Improved Hunter/Landowner Relations–How Hunters Can Address 12 Landowner Concerns Related To Public Hunting Access
The Private Land/Public Wildlife Council, a group of 15 citizens including hunters, landowners, outfitters, legislators, and an FWP Commissioner appointed by Governor Schweitzer to make recommendations regarding hunting and fishing access issues, has identified the top twelve concerns among landowners related to public hunting access and how hunters could address those concerns.
“For some hunters, these concerns and solutions may seem intuitive,” said PL/PW chairman Land Tawney. “For others, the concerns and solutions may identify something new. Our hope is that this effort may help make the 2008 hunting season an enjoyable experience for all Montana landowners and hunters.”
The PL/PW Council is also seeking comment on five draft recommendations for public comment. Information, can be obtained via FWP’s website at fwp.mt.gov. Click “Hunting.” Then click “Hunting Access,” and “PL/PW Council“, or call 406- 444-3798.
Here are the council’s top 12 landowner concerns and solutions for hunters:
1) Bad timing for permission requests
Most landowners prefer to be contacted by phone or in person between 7 a.m. and 9 p.m. If possible, hunters should establish the preferred time with the prospective landowner prior to season.
Simply following the rule “if you brought it in, make certain you bring it out” will take care of this concern. Where hunters sometimes stumble is with things that appear to be unimportant. Visible discarded toilet paper is a prime example of an overlooked eyesore for the landowner. Also, be your brother’s keeper and take out any litter that may have been left by others.
There is a time and place for everything. Drinking while in the field is not one of them. Good decisions are made by clear minds.
4) Driving on soft wet roads
Keep in mind that the ruts created by hunters during wet periods remain long after the hunter is gone. Making the responsible decision to return another day when the roads have dried out is a huge step in the right direction. Most landowners will not hesitate to give you permission for a later date in return for you being conscientious about not wanting to damage a road. Remember, a rutted ranch road is a constant “negative” reminder to all who travel it after the hunting season.
5 ) Driving off designated roads
Be clear about landowner expectations. This is especially true for off-road vehicles. Do not travel off designated roads unless permission has been specifically granted to do so.
6) Random shooting
If plinking and plunking are in your plans for the day, make sure you discuss those intentions with the landowner and secure the necessary permission.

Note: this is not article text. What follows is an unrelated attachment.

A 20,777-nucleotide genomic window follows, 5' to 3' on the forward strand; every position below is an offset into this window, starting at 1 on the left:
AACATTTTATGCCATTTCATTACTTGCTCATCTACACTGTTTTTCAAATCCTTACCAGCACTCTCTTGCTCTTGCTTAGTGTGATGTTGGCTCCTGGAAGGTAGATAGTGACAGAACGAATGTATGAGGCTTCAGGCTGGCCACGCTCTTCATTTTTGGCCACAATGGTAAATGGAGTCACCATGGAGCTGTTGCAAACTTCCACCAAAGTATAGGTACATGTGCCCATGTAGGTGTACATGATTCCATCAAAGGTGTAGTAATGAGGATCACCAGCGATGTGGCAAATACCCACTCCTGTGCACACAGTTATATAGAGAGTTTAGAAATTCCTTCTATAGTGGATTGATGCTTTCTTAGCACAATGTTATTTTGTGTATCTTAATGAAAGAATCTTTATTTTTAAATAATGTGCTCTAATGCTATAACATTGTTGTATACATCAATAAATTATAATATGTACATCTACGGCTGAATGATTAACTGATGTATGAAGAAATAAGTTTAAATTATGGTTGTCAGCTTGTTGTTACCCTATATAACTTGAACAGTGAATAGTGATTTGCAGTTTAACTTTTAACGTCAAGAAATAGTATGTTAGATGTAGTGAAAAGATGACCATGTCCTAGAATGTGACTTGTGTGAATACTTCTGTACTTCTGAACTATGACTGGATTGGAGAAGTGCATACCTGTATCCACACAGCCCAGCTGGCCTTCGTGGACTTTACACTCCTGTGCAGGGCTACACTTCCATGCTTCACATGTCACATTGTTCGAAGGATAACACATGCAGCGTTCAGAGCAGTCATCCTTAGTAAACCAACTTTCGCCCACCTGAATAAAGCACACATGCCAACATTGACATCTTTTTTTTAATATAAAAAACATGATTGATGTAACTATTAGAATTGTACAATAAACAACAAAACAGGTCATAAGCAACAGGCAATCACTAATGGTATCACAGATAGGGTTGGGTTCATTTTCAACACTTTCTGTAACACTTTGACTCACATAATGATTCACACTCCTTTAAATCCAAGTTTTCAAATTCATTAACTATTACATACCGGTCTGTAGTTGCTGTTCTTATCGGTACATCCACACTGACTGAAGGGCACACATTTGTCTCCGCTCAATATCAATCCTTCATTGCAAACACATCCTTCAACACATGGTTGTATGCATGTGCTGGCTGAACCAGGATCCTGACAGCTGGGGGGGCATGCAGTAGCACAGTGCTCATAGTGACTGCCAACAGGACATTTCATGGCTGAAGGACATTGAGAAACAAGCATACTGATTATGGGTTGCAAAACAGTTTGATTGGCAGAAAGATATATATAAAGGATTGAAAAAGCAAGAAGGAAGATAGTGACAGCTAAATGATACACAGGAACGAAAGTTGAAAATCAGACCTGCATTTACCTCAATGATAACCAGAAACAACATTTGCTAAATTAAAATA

7) Game handling.
Most landowners understand the proper field care of harvested animals. Make sure your methods are effective and respectful. Leaving the hide on an animal in 80-degree weather, or field dressing an animal at an access gate, leaves a lasting poor impression.
8) Not respecting the permission agreement .
Discuss any requested changes prior to implementing them. One example would be getting permission for two hunters, but showing up with four. Another would be agreeing to hunt only a specific species or sex and then harvesting something outside of that agreement.
9) Hunting outside of designated area
Clearly understand the boundaries of your area. A negative confrontation with the landowner is almost guaranteed if you are found outside of those boundaries.
10) Game retrieval
Talk with the landowner about this issue. Be clear about what is acceptable and what is not. Refrain from asking the landowner to help. Keep in mind this is your hunt, not the landowner’s. The intent is to impact the landowner’s daily routines as little as possible.
Shooting near livestock is a risk that landowners cannot afford. A stray bullet or ricochet can leave serious results. Give livestock a wide berth and always make sure of the target and beyond. Be sure there is minimal interaction between hunting dogs and livestock. Hunting dogs pursuing or otherwise bothering livestock will most certainly result in the landowner asking you to leave (and probably not come back).
Unless specifically instructed otherwise, leave gates as they are found. A gate found open is probably in that position for a reason. If unsure, mention it to the landowner.
Montana has a long heritage of landowners sharing their private lands with public hunters. The PL/PW Council’s goal in identifying key landowner concerns related to public hunting access, and providing ways for hunters to address those concerns, is to encourage and promote good hunter/landowner relations and help maintain Montana’s hunting heritage and traditions.